Michigan LCV Analysis

Courts across the country, including this one, had been struggling with interpretation of the “sudden and accidental” insurance clause for decades. On a policy basis, some say that holding entities directly liable for pollution damage makes corporations more responsible for preventing pollution from occurring in the first place, because the liablity cannot be passed on to their insurers. Another theory suggests that cleanup and compensation to victims of pollution damage is better accomplished by having insurance money available. See also Upjohn v. New Hampshire Insurance Company and Polkow v. Citizens Insurance, decided the same day.

Case Summary

The City of Woodhaven used chemical pesticides to control insects and pests. The City was sued by a person claiming they had been injured by exposure to the pesticides. The City’s general liability insurer’s policy contained a pollution-exclusion clause. The insurer would not cover the City for releases of pollution that were not “sudden and accidental.” The City’s insurer went to court to get a declaration that it did not have to defend the City or cover its costs in the pesticides lawsuit. The Michigan Supreme Court held that pesticides are included under the pollution-exclusion clause. Thus because the spraying of pesticides was not “sudden and accidental,” the insurer did not have to cover the lawsuit.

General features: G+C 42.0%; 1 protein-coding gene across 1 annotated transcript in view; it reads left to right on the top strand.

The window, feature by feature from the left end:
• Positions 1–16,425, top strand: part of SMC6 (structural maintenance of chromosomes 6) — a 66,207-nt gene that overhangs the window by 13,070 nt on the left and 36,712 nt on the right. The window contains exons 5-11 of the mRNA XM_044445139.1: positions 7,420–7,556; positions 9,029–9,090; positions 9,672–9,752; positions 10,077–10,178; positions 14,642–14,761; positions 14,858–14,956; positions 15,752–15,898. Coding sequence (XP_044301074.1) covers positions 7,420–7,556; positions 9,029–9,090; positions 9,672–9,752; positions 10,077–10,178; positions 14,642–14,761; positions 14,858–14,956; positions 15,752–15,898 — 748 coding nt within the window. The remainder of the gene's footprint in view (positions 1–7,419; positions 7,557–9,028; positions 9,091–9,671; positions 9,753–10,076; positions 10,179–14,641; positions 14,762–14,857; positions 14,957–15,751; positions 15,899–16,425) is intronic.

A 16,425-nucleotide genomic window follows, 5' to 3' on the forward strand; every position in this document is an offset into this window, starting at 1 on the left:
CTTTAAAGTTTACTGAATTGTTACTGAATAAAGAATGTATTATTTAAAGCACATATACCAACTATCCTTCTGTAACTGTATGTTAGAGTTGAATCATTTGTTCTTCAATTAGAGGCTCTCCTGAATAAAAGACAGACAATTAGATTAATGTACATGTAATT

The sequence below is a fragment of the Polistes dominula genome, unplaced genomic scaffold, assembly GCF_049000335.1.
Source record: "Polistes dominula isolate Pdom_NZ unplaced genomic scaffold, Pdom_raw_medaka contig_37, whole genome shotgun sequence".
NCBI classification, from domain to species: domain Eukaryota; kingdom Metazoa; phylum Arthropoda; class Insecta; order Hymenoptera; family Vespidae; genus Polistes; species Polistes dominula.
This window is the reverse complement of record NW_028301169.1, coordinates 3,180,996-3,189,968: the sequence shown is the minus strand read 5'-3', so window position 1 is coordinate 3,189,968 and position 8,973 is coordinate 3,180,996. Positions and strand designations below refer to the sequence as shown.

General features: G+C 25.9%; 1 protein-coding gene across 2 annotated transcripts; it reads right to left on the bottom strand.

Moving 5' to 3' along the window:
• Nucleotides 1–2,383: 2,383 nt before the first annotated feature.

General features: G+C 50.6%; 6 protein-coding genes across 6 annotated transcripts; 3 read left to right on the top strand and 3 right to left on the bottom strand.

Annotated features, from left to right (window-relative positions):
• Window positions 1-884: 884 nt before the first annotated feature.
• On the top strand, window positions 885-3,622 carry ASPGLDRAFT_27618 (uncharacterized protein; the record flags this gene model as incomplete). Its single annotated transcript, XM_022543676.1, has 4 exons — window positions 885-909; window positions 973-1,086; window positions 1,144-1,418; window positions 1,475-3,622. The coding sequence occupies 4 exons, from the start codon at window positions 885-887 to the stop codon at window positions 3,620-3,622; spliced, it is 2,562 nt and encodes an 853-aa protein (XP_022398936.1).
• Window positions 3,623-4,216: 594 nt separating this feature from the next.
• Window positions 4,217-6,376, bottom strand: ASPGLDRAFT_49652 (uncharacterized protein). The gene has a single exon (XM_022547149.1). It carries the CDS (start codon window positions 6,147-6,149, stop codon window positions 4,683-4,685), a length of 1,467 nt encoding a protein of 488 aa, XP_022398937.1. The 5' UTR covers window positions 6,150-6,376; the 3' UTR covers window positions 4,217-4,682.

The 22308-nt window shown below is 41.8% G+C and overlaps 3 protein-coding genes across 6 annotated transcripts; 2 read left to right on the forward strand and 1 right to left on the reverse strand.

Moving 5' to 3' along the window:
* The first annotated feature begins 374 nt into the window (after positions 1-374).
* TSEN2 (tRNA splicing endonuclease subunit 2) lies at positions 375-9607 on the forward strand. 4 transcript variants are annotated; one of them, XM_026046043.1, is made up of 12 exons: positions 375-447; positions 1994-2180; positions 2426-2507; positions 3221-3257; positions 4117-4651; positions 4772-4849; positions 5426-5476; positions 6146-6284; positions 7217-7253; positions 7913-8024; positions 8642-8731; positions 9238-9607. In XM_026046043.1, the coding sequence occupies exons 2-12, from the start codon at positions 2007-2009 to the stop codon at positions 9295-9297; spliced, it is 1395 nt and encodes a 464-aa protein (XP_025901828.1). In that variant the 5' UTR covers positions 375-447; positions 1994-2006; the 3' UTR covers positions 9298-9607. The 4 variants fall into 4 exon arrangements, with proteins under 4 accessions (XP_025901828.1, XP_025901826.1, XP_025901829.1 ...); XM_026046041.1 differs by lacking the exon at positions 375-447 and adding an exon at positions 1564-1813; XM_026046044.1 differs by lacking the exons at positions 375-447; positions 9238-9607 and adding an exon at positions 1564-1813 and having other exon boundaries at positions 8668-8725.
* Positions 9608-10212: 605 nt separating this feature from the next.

What Happened

The City of Woodhaven used chemical pesticides to control insects and pests. A person sued the City, claiming they were injured by exposure to the pesticides. The City’s contract with its general liability insurer, Protective National Insurance Company of Omaha, included a pollution-exclusion clause. Protective National would only cover releases of pollution that are “sudden and accidental.” Protective National went to court seeking a declaration that it did not have to cover the lawsuit because the pesticide use fell under the pollution-exclusion clause. The trial court agreed, finding that the release was not “sudden and accidental” because pesticide use was part of the city’s normal services. The Court of Appeals disagreed, holding that the pollution-exclusion clause arguably did not apply, because pesticides do not fall within the clause.

Court Decision

The Court (Justice Riley joined by Justices Boyle, Brickley, Mallett, and Griffin) held that Protective National did not have to cover the lawsuit, because pesticides fall under the pollution-exclusion clause, and the City’s release of pesticides was not “sudden and accidental.” The pollution-exclusion clause of the insurance contract excludes coverage for claims “arising out of the discharge, dispersal, release or escape of smoke, vapors, soot, fumes, acids, alkalis, toxic chemicals, liquids, or gases, waste material or other irritants, contaminants or pollutants.” The Court argued that pesticides clearly fall under this broad definition. Even if pesticides are not technically classified as “pollutants,” they are clearly “irritants” or “contaminants.”

Chief Justice Cavanagh (joined by Justice Levin), dissented, arguing that it is unclear that pesticides are covered by the pollution-exclusion clause. They stated that contract interpretation “must take into account the intention of the parties.” The pollution-exclusion clause, a standard clause in most insurance contracts, was likely intended to exclude intentional dumping of industrial wastes, not the ordinary use of pesticides for pest control.

Please remember that rulings in environmental cases are often based on non-environmental factors. The University of Michigan Law School did not participate in the rating process and takes no position regarding support or opposition for any judicial candidates.